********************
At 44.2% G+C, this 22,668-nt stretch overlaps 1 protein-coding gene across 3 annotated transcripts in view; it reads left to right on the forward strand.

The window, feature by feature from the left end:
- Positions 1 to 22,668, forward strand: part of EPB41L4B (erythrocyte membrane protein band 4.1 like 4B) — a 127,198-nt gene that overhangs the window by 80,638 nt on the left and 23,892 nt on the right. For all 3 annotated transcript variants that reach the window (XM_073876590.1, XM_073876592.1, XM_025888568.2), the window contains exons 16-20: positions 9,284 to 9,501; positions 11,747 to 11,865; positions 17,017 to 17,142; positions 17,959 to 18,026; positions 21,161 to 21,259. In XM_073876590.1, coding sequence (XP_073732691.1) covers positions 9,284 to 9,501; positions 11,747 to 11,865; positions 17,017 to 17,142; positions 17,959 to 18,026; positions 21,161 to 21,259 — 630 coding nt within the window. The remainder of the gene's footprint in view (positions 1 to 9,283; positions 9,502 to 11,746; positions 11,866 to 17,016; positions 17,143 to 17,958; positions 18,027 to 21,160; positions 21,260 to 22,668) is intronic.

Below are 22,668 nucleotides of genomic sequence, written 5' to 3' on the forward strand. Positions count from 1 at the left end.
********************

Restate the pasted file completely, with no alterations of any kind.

At 44.2% G+C, this 22,668-nt stretch overlaps 1 protein-coding gene across 3 annotated transcripts in view; it reads left to right on the forward strand.

The window, feature by feature from the left end:
- Positions 1 to 22,668, forward strand: part of EPB41L4B (erythrocyte membrane protein band 4.1 like 4B) — a 127,198-nt gene that overhangs the window by 80,638 nt on the left and 23,892 nt on the right. For all 3 annotated transcript variants that reach the window (XM_073876590.1, XM_073876592.1, XM_025888568.2), the window contains exons 16-20: positions 9,284 to 9,501; positions 11,747 to 11,865; positions 17,017 to 17,142; positions 17,959 to 18,026; positions 21,161 to 21,259. In XM_073876590.1, coding sequence (XP_073732691.1) covers positions 9,284 to 9,501; positions 11,747 to 11,865; positions 17,017 to 17,142; positions 17,959 to 18,026; positions 21,161 to 21,259 — 630 coding nt within the window. The remainder of the gene's footprint in view (positions 1 to 9,283; positions 9,502 to 11,746; positions 11,866 to 17,016; positions 17,143 to 17,958; positions 18,027 to 21,160; positions 21,260 to 22,668) is intronic.

Below are 22,668 nucleotides of genomic sequence, written 5' to 3' on the forward strand. Positions count from 1 at the left end.